Monday, February 12, 2007
The Newest Trend: Documenting your entire wedding weekend
Not all, but most of the weddings I get to plan are 3 or 4 days of events. Here's the typical line-up:
Usually the weekend starts with the rehearsal dinner, (Thursday)
Followed by a welcome reception (Thursday)
A spa day for the gals and a golf or fishing tourney for the fellas,(Friday)
Perhaps then a sunset cruise, luau, casino night, or the newest rage- Karaoke parties (Friday)
Then of course the wedding ceremony, reception, and after party (Saturday)
And then it all has to come to a close with a farewell brunch... (Sunday)
As you can imagine, there are just tons of memories to capture with all this fun stuff going on. In 2005 I started to notice that more and more of my clients wanted to have all their events documented with professional photography and videography. And really, it kind of makes sense. You figure, when else in your life are you going to have all the people you care about and enjoy the most spending the weekend with you doing nothing but fun stuff? I had a wedding weekend, and I would give anything to have a few really good photos from our welcome reception and video of our best mans speech. One of the neat things I've noticed about these weddings where we've had everything covered is that by the time you get to the wedding, the photographer and videographer visually "know" everyone, and because of that they get amazing shots during the most important 6 hours (ceremony-reception).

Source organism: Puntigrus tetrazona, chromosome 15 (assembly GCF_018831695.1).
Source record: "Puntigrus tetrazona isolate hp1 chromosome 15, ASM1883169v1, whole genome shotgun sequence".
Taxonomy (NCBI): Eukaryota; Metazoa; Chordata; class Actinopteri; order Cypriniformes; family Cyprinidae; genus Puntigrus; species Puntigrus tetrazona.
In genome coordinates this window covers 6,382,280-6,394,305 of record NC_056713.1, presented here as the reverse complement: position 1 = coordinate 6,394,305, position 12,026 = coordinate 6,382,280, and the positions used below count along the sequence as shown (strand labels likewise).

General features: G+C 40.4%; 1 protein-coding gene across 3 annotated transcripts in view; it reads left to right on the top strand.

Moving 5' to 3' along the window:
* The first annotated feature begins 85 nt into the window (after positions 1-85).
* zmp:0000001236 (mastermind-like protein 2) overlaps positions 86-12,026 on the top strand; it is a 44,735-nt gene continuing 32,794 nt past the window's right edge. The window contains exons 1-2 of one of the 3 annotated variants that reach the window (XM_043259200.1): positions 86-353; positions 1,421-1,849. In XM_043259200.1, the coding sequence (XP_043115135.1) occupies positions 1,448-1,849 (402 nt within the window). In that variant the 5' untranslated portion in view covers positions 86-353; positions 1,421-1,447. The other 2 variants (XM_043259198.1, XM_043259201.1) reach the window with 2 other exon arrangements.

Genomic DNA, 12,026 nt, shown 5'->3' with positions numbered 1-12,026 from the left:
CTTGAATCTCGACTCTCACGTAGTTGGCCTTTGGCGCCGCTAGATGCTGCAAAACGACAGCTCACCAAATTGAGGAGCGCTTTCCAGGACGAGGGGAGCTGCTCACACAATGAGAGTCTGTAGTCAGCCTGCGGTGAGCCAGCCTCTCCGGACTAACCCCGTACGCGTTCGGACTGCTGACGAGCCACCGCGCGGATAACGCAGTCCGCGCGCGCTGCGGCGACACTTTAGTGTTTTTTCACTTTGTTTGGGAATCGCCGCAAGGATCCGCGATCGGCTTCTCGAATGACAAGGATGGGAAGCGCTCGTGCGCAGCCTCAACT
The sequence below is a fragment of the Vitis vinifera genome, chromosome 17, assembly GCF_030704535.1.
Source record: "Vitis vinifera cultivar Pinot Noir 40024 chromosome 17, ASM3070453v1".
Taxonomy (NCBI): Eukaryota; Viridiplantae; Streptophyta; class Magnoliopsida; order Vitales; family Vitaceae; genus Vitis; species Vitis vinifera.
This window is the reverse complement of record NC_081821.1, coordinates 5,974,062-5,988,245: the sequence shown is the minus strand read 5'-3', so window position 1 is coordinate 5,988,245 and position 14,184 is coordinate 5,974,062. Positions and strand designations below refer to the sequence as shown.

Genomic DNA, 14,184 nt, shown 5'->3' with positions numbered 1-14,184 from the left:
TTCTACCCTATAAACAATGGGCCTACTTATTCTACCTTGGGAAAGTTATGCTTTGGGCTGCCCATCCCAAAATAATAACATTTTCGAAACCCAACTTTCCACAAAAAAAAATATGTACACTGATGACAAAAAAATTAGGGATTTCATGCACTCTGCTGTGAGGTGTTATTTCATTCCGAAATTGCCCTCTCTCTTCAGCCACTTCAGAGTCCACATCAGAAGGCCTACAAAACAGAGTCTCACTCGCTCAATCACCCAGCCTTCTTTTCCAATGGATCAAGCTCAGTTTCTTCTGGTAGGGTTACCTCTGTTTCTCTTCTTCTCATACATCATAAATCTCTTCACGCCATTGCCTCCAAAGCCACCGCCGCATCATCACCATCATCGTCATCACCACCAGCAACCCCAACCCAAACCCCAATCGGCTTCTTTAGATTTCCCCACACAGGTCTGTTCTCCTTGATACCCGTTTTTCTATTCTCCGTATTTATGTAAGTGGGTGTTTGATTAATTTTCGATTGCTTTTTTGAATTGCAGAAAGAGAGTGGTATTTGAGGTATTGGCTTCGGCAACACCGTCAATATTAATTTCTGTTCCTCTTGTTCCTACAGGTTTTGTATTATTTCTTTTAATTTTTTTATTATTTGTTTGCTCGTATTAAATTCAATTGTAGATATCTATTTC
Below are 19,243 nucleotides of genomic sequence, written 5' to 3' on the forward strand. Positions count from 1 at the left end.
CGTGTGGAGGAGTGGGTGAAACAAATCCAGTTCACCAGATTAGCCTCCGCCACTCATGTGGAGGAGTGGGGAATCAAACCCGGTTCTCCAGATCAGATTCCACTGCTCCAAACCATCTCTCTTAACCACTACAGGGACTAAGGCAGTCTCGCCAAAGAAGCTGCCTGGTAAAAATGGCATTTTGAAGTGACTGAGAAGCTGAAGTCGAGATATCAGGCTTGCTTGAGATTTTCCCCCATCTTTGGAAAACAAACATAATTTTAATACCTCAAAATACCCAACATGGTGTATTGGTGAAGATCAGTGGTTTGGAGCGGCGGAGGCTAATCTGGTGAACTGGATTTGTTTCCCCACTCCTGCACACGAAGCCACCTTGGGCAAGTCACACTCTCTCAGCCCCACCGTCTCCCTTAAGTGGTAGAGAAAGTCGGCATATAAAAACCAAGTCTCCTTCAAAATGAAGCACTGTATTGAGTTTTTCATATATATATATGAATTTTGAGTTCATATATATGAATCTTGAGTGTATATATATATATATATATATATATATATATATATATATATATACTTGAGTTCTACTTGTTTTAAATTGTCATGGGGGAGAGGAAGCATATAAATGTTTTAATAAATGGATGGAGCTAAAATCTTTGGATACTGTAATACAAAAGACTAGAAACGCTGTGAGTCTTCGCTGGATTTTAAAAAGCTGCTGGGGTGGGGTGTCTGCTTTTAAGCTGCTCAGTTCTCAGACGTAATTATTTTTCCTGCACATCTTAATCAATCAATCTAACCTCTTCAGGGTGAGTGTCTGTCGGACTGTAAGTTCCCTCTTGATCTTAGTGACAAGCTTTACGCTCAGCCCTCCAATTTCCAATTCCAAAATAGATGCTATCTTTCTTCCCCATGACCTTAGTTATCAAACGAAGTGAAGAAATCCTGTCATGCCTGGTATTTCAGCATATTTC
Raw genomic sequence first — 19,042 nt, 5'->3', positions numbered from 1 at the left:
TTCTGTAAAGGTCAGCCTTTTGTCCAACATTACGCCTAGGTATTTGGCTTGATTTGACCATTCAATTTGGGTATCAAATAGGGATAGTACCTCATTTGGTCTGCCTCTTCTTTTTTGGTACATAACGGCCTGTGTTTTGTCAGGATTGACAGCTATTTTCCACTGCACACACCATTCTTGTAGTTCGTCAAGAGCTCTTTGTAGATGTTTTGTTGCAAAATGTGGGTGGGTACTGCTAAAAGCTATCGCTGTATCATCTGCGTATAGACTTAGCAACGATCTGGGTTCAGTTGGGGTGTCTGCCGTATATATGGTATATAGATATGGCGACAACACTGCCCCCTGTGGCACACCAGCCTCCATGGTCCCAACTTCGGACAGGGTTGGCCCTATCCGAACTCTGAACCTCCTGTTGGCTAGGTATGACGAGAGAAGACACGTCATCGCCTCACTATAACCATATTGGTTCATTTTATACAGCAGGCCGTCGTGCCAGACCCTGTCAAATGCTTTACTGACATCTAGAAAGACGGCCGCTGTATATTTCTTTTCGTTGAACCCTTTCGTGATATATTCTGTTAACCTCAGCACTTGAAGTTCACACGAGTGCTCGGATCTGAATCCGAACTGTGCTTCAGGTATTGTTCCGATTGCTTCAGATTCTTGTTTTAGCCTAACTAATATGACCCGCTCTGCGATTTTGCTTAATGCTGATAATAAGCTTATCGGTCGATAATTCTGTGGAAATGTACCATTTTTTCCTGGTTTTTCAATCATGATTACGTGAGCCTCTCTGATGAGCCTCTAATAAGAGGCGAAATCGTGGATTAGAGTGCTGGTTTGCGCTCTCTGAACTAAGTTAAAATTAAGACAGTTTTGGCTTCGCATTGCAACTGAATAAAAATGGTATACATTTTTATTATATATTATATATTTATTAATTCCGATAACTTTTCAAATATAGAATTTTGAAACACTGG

Here are a few tips if you're considering going this route:
1. If you're going to have your photographer cover all or few events, make certain that your photographer is a not only a good wedding photographer, but also a good photojournalist. A photojournalist doesn't ask for things to happen, they photograph what does happen and most important, they photograph unobtrusively.
2. Book the whole weekend at once. The last thing you want to do is call your photographer a month before the wedding to ask her to cover the casino party only to find out she's already booked on another wedding for that day.
3. Book the videographer for anything that's going to be big on sound and/or movement- obviously anything where there will be speeches, toasts, or bad singing (ha!).
4. Take advantage of all this documentation- share it. In addition to your wedding video, have the videographer create a 15 minute highlight dvd of the best moments from the weekend to give to your family and wedding party. You can also have your photographer send the videographer some of the photos to add to the video highlights.
One more thing, this is an "extra". Adding something like this can throw your budget WAY off. If you can't swing the whole weekend, maybe just pick one extra event to cover.
101 Destination Wedding Planning Tips
From the editors of Destination Weddings & Honeymoons